What is OPEC?

Qatar pulls out of the Organization of the Petroleum Exporting Countries, which controls global oil output.

    Qatar announced on Monday it was leaving the Organization of the Petroleum Exporting Countries (OPEC), the world's leading oil producing bloc.

    The Gulf state, which has been a member of OPEC since 1961, said it wanted to focus more on the production of Liquefied Natural Gas (LNG). Qatar supplied about 2 percent of annual OPEC output.

    The decision comes days ahead of a scheduled meeting of the oil bloc in Vienna, Austria and amid tension with leading OPEC member Saudi Arabia, which has imposed a land and air blockade on Qatar since 2017.

    Qatar's Energy Minister Saad Sherida al-Kaabi, however, said that it was purely a business decision.

    What is OPEC

    OPEC was founded in 1960 by Iran, Iraq, Kuwait, Saudi Arabia and Venezuela, five major oil-producing countries. 

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    According to OPEC's website, its goal is "to coordinate and unify the petroleum policies of its Member Countries and ensure the stabilisation of oil markets in order to secure an efficient, economic and regular supply of petroleum to consumers, a steady income to producers and a fair return on capital for those investing in the petroleum industry".

    In reality, OPEC is one of the most powerful players in the global supply of oil, as the organisation produces more than a third of global oil supply.

    On a day-to-day basis, OPEC countries produce about 32 million barrels of oil per day, giving the organisation significant influence over both the number of barrels produced per day and the oil price as a whole.

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    By increasing or reducing oil production, OPEC controls oil supply, which means it can increase or reduce the price of oil.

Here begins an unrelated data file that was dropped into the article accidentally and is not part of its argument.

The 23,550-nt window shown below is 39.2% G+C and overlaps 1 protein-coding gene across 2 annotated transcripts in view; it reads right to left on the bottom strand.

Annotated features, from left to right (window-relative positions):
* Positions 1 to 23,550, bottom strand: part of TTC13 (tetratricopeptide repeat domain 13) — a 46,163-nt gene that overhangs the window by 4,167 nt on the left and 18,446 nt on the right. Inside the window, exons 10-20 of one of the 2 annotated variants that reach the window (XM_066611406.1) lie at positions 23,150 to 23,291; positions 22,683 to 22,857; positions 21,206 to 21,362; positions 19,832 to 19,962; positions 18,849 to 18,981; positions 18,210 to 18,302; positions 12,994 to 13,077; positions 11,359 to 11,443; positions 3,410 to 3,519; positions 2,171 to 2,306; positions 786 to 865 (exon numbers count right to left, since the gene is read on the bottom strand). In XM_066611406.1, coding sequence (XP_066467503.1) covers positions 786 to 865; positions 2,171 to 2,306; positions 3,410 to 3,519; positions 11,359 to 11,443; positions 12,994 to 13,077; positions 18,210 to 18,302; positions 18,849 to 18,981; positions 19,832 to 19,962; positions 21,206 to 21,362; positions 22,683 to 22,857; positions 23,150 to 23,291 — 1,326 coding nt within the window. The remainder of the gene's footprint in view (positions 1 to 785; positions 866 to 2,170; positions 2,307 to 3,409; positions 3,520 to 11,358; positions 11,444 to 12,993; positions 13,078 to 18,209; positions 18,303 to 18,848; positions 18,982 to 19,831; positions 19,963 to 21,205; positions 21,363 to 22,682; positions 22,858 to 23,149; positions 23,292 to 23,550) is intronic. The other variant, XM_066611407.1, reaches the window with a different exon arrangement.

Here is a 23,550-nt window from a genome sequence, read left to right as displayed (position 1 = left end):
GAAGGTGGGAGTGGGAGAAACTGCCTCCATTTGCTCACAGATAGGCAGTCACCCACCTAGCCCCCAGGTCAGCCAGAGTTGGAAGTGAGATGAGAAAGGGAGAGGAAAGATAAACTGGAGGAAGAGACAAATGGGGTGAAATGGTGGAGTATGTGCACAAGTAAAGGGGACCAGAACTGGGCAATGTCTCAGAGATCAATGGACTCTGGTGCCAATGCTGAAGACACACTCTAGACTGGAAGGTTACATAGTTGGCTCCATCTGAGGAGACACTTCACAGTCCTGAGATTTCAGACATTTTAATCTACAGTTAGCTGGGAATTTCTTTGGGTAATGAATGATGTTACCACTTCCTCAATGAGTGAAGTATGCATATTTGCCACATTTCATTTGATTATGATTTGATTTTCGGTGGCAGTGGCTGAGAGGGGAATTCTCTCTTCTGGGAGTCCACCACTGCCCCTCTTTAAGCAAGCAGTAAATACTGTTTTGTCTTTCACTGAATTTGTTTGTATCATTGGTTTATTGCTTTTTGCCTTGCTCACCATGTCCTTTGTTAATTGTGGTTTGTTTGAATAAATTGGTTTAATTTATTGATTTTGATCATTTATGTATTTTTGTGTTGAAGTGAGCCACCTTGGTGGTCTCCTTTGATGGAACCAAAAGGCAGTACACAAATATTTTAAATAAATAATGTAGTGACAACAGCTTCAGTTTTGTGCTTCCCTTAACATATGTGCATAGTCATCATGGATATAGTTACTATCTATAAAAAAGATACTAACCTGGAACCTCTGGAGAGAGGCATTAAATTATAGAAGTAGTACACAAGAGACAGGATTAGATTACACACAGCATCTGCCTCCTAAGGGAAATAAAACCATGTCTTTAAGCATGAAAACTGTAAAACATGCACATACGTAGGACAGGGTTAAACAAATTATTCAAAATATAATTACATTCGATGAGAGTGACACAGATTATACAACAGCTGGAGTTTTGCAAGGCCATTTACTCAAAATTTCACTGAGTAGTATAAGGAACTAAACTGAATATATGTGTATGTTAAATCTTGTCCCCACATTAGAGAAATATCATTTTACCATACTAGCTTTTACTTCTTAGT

This happened in early December when OPEC and Russia - not a member of OPEC - said they would cut oil supply to ensure prices did not drop too much in the coming year, as both Russia and many OPEC countries heavily rely on oil exports for their economy.

    Mohammed Barkindo of Nigeria is currently the Secretary-General of the 15-member bloc.

    But Saudi Arabia, the largest contributor to OPEC's oil output, is considered the de facto leader of the organisation.

    Delegations from member states meet at least twice a year during which countries vote on proposals.

    Which countries are members of OPEC

    Qatar joined the bloc in 1961, making it the first non-founding member to be added to the organisation. over the following decades, countries including the United Arab Emirates (UAE), Ecuador, Nigeria and Algeria joined.

    OPEC members

    Algeria
    Angola
    Ecuador 
    Equatorial Guinea 
    Gabon 
    Iran 
    Iraq 
    Kuwait  
    Libya  
    Nigeria  
    Republic of the Congo 
    Saudi Arabia 
    United Arab Emirates  
    Venezuela 

    After Qatar's decision to leave the bloc, 14 member countries remain. 

    Qatar is not the first country to leave OPEC. Indonesia, Gabon and Ecuador have all previously left. All three returned at a later stage, but Indonesia, which rejoined and withdrew a second time in 2016, has not returned to the bloc since.

    Besides permanent members, OPEC also has several so-called observers, oil-producing countries that attend OPEC meetings. Among these countries are Egypt, Mexico, Norway, Russia and Oman.

    Criticism of OPEC

    Over the decades, OPEC has regularly been criticised for its role in fixing the global oil market.

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    In its glossary of Industrial Organisation Economics and Competition Law, the Organisation for Economic Co-operation and Development (OECD) has called OPEC an international cartel as it controls aspects such as price, supply and several other factors.

    However, OPEC has said in its defence that it is merely a protection against the power of the so-called Seven Sisters - the seven global oil giants including BP, Royal Dutch Shell, Chevron and Exxon Mobil.

    According to the organisation, it is better for the oil supply and price to be in the hand of an organisation like OPEC than in the hands of private companies.

    SOURCE: Al Jazeera News